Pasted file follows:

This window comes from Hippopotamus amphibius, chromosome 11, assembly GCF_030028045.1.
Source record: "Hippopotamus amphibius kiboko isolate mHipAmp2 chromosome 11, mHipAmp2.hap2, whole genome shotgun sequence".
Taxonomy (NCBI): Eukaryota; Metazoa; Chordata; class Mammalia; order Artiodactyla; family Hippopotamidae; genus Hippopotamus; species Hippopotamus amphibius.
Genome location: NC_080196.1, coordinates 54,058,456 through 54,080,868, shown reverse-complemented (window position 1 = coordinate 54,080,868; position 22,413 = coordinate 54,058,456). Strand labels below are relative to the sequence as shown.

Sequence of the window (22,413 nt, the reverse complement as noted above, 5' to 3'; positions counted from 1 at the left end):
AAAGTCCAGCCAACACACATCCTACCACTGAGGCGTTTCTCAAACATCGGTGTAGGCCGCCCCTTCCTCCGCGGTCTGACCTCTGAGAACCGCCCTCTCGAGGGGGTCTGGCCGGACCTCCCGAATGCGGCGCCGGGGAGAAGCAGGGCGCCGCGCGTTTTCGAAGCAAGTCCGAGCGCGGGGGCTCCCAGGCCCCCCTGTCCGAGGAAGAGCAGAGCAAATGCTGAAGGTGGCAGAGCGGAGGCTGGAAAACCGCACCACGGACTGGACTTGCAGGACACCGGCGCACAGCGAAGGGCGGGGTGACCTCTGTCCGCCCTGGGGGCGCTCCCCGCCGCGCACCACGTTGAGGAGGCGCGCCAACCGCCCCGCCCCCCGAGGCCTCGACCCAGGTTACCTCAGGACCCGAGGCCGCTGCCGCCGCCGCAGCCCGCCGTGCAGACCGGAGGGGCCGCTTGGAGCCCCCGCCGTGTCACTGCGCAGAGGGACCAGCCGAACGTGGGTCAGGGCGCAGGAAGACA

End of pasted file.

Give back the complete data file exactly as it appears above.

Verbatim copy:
This window comes from Hippopotamus amphibius, chromosome 11, assembly GCF_030028045.1.
Source record: "Hippopotamus amphibius kiboko isolate mHipAmp2 chromosome 11, mHipAmp2.hap2, whole genome shotgun sequence".
Taxonomy (NCBI): Eukaryota; Metazoa; Chordata; class Mammalia; order Artiodactyla; family Hippopotamidae; genus Hippopotamus; species Hippopotamus amphibius.
Genome location: NC_080196.1, coordinates 54,058,456 through 54,080,868, shown reverse-complemented (window position 1 = coordinate 54,080,868; position 22,413 = coordinate 54,058,456). Strand labels below are relative to the sequence as shown.

Sequence of the window (22,413 nt, the reverse complement as noted above, 5' to 3'; positions counted from 1 at the left end):
AAAGTCCAGCCAACACACATCCTACCACTGAGGCGTTTCTCAAACATCGGTGTAGGCCGCCCCTTCCTCCGCGGTCTGACCTCTGAGAACCGCCCTCTCGAGGGGGTCTGGCCGGACCTCCCGAATGCGGCGCCGGGGAGAAGCAGGGCGCCGCGCGTTTTCGAAGCAAGTCCGAGCGCGGGGGCTCCCAGGCCCCCCTGTCCGAGGAAGAGCAGAGCAAATGCTGAAGGTGGCAGAGCGGAGGCTGGAAAACCGCACCACGGACTGGACTTGCAGGACACCGGCGCACAGCGAAGGGCGGGGTGACCTCTGTCCGCCCTGGGGGCGCTCCCCGCCGCGCACCACGTTGAGGAGGCGCGCCAACCGCCCCGCCCCCCGAGGCCTCGACCCAGGTTACCTCAGGACCCGAGGCCGCTGCCGCCGCCGCAGCCCGCCGTGCAGACCGGAGGGGCCGCTTGGAGCCCCCGCCGTGTCACTGCGCAGAGGGACCAGCCGAACGTGGGTCAGGGCGCAGGAAGACA